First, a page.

If it does a 4th 500GB disk might be a worthwhile investment as a RAID 10 over 4 disks would give you a far faster disk access than RAID 5 as there is no parity bit to calculate - although it would, of course only give you 1TB of storage from the 4x 500GB disks.

Considering that an additional drive is only about £30 including VAT you might be able to afford that: http://www.ebuyer.com/product/241715
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by:ttist25
ID: 35083314
Thanks guys.  I'm pretty much penned in budget wise so it will have to be software with the disks I have.  

Given what I understand so far you're both recommending I keep the OS on the three 500GB's in a RAID array (1TB is plenty of space so I'm assuming RAID5 is the way to go).

Is that right?  

I've asked another question re: when to setup the array and that's available here if you want to answer.

Thanks again!
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Martin_J_Parker earned 1000 total points
ID: 35083616
Yes, that's right.

When you say 1TB is plenty, does that mean you've got loads of space to spare?

Does your motherboard and BIOS support RAID 1 (mirror)?

If the answer to both questions is "yes" then another option might be to use the 250GB disk with one of the 500 MB drives to give a 250GB mirror for the opsys, swap and temp areas and the other 2 drives could be mirrored for a 500GB data area.
 
That would leave you with quite a bit less available disk, but it would run quite a bit faster, especially as the CPU wouldn't be doing any of the RAID work , and it wouldn't be as hard to debug if you got problems.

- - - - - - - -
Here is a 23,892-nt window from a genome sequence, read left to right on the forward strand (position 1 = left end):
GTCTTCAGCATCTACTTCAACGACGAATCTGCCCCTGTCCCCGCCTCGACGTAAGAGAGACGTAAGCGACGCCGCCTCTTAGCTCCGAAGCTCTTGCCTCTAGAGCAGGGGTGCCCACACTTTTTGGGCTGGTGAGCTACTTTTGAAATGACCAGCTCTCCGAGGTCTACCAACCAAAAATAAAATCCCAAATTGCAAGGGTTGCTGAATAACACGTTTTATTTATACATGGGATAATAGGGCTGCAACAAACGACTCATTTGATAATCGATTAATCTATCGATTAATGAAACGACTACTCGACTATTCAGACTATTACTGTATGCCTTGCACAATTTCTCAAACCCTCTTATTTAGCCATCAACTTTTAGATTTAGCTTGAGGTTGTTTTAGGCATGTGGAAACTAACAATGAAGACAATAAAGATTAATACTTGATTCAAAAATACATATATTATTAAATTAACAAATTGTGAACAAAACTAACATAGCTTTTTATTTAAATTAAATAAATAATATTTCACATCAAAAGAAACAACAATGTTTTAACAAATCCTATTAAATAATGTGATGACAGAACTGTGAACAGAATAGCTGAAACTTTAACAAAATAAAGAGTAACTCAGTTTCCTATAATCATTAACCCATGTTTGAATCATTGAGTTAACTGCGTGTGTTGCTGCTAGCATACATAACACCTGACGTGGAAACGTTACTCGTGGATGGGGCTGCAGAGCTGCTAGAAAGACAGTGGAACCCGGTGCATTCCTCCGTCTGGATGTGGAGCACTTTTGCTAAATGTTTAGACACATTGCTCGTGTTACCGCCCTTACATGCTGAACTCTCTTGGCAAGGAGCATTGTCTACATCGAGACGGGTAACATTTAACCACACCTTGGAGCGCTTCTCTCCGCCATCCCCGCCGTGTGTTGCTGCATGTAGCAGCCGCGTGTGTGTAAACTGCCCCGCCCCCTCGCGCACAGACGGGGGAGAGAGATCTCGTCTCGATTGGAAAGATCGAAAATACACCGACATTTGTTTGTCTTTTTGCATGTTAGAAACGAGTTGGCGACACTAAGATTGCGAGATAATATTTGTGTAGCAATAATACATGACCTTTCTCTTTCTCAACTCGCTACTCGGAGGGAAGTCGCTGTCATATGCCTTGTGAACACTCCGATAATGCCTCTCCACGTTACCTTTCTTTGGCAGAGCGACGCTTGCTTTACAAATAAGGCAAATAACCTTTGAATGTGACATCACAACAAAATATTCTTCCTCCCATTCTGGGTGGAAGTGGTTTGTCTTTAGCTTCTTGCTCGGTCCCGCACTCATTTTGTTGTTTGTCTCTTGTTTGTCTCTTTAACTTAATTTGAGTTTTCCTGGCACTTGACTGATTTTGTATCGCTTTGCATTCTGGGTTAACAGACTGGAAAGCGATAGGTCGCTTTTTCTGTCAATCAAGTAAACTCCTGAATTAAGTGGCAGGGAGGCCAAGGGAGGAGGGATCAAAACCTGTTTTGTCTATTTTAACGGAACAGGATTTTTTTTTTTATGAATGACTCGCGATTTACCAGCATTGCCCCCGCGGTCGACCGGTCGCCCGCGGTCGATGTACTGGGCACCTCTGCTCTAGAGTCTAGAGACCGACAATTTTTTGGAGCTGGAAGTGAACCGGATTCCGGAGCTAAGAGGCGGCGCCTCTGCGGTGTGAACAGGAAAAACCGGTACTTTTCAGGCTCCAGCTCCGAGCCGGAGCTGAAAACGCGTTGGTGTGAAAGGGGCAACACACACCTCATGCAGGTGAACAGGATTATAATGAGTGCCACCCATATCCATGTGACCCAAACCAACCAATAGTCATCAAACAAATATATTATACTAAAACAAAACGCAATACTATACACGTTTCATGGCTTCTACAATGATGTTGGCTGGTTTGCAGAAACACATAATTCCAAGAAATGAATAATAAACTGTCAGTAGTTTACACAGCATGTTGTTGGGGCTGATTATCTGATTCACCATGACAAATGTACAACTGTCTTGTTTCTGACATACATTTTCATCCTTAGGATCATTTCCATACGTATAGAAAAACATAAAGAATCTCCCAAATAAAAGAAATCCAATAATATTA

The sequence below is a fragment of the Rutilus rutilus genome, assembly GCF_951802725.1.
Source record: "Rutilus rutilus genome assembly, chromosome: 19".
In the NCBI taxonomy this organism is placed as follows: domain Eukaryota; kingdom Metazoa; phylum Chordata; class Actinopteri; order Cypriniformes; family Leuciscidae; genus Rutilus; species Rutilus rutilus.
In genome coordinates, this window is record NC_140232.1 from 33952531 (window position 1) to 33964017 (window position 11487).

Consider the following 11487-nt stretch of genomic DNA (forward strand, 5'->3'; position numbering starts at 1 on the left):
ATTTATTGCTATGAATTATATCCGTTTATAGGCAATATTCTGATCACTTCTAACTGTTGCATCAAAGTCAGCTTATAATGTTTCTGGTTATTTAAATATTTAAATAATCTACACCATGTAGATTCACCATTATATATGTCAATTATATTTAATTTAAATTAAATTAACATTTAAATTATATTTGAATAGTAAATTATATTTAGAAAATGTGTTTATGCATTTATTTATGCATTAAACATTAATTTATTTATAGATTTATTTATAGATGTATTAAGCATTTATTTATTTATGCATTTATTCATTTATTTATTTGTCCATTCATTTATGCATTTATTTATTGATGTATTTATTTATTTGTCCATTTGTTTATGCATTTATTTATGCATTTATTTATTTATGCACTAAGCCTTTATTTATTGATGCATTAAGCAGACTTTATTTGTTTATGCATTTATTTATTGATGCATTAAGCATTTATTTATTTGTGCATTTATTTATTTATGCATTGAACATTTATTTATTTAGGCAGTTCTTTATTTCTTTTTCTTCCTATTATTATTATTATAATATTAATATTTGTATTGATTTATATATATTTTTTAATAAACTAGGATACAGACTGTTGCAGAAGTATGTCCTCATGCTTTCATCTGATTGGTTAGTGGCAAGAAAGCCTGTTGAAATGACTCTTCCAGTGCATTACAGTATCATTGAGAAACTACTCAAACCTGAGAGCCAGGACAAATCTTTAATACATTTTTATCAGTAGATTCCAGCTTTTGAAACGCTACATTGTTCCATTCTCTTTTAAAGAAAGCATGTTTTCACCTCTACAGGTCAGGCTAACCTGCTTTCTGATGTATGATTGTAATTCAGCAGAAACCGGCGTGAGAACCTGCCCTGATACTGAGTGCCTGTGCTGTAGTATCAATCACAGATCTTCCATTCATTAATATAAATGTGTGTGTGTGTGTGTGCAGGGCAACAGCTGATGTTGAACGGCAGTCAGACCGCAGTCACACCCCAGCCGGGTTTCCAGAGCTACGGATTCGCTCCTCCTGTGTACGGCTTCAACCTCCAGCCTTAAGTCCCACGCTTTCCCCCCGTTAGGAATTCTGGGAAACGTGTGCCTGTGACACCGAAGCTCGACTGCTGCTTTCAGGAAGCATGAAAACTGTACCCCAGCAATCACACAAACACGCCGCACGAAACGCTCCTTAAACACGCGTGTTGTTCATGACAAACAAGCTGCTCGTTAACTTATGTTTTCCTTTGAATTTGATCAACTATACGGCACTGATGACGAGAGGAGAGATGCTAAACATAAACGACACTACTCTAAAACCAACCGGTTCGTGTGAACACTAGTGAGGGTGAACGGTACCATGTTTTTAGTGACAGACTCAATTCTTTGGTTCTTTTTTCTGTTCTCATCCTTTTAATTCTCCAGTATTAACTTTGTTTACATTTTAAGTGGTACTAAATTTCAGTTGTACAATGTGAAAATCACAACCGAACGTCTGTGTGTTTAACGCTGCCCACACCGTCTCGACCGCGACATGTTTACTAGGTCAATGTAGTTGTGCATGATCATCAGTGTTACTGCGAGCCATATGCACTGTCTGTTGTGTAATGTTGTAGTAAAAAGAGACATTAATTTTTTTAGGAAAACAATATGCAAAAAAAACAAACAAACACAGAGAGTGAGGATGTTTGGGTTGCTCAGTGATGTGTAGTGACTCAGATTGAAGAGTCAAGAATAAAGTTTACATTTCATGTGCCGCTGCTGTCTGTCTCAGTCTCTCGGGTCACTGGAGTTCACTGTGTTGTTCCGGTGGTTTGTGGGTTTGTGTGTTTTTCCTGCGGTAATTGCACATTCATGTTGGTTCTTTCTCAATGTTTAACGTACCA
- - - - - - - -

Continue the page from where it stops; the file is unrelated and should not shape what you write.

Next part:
Some RAID controllers do insist on having 2 drives the same size for mirror, but some do allow a mirror of the smaller sized drive.
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Author Closing Comment

by:ttist25
ID: 35094692
Thanks guys - I'll post a new question as you guys have gone above and beyond on this question and I have found that I actually DO have an S100 PERC controller integrated into the MOBO.  Initially Dell rep said no, but after chatting with a different rep, it turns out that there is an integrated controller.
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Expert Comment

by:Martin_J_Parker
ID: 35094756
Great.  According to Dell the Perc S100 does support RAID 5 so that's just what you need:
http://support.dell.com/support/edocs/software/svradmin/6.2/en/OMSS/apndx.htm#wp1089749
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by:ttist25
ID: 35095522
I think my only issue there is can I get it to work with Ubunutu
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Expert Comment

by:Martin_J_Parker
ID: 35095655
Hmmm - looks like it only works with Windows from what I can see on the net.
That's very annoying - unless you use Windows and run Linux in a Virtual Machine - which seems like an awkward way of doing things!
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Author Comment

by:ttist25
ID: 35099616
Yeah - I just setup RAID5 with 3 disks.  Seems to be working.  I just shutdown and cut power to one of the drives and it dropped to initramfs.  

I guess this is where I could rebuild it?  That's another question.

Thanks again for everything.